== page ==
On April 2, 2011 I attended the Sensible Preppers Conference in Greenville, South Carolina which was put together by the man who goes by the name Sootch00 on YouTube. This was a gathering of over 300 like minded people of all ages who go by the handle “preppers” and was attended by individuals from South Carolina, North Carolina, Georgia, Florida, Virginia, Tennessee, Alabama, Ohio and even one person from Connecticut. Sootch00 said the reason he wanted to do the conference was to allow people in various stages of their preps to meet other like minded people and allow them to network and share information and hopefully make new friends. Everyone I met was friendly and willing to share ideas and talk about what they were doing and freely share ideas to others who needed help. The people doing their presentations were not telling people that if they did not have certain items already bought and stored that they should panic. What they were doing was saying here is what I have been doing and why and let me share some information so you can get closer to where you want to be in your own preparations.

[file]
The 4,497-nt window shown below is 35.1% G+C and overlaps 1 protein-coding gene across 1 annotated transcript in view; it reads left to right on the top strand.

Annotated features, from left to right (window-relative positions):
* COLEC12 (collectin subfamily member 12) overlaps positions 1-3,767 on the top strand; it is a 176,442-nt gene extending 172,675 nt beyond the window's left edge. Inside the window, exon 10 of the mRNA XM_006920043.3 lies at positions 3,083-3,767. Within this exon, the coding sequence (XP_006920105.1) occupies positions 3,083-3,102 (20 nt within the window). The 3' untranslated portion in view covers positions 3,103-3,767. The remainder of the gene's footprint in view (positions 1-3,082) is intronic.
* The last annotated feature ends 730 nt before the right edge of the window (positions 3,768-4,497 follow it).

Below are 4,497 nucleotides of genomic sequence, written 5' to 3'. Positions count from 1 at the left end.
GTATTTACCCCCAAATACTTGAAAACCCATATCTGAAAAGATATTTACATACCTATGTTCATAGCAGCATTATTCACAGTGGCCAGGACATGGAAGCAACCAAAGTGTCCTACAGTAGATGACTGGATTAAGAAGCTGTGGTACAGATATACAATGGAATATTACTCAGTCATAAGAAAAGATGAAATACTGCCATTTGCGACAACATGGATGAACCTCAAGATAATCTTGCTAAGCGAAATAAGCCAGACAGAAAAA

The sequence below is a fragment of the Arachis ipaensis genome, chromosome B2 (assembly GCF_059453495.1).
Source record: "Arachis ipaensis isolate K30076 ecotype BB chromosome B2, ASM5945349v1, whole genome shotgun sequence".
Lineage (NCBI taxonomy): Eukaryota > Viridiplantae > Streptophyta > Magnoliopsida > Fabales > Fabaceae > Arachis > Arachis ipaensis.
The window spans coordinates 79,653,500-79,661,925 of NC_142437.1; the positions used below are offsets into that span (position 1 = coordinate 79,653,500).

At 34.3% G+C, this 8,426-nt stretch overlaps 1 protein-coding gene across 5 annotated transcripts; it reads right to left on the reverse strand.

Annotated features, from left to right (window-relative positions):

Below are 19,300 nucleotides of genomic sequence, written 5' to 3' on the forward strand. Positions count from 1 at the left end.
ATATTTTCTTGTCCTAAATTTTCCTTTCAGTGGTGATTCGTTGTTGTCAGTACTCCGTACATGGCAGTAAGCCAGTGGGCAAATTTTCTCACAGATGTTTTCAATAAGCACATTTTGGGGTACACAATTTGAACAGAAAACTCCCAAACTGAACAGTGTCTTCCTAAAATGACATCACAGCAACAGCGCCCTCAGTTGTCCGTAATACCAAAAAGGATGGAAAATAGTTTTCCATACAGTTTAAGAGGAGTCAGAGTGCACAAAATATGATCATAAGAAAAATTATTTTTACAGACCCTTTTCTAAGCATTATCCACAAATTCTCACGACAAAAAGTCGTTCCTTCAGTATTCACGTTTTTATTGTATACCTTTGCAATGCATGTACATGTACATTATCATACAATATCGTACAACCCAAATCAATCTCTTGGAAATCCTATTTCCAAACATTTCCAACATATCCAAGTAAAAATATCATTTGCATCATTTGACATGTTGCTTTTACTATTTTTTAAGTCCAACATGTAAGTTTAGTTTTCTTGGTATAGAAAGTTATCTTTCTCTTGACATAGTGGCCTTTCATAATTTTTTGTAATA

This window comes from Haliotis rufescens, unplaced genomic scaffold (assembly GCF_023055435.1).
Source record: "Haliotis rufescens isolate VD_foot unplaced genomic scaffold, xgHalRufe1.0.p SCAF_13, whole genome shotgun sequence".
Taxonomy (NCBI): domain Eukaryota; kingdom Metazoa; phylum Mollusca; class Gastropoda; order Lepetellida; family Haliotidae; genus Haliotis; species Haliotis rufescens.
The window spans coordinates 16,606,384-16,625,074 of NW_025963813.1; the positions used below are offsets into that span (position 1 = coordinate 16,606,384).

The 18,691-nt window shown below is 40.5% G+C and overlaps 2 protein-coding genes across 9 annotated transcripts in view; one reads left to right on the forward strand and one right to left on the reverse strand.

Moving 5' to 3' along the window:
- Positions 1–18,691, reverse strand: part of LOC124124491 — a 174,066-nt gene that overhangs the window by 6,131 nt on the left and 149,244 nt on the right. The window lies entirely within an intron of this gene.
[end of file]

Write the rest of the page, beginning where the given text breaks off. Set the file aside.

This why he wanted to do the conference was to allow people in various stages of their preps to meet other like minded people and allow them to network and share information and hopefully make new friends. Everyone I met was friendly and willing to talk about what they were doing and freely share ideas with others who needed help.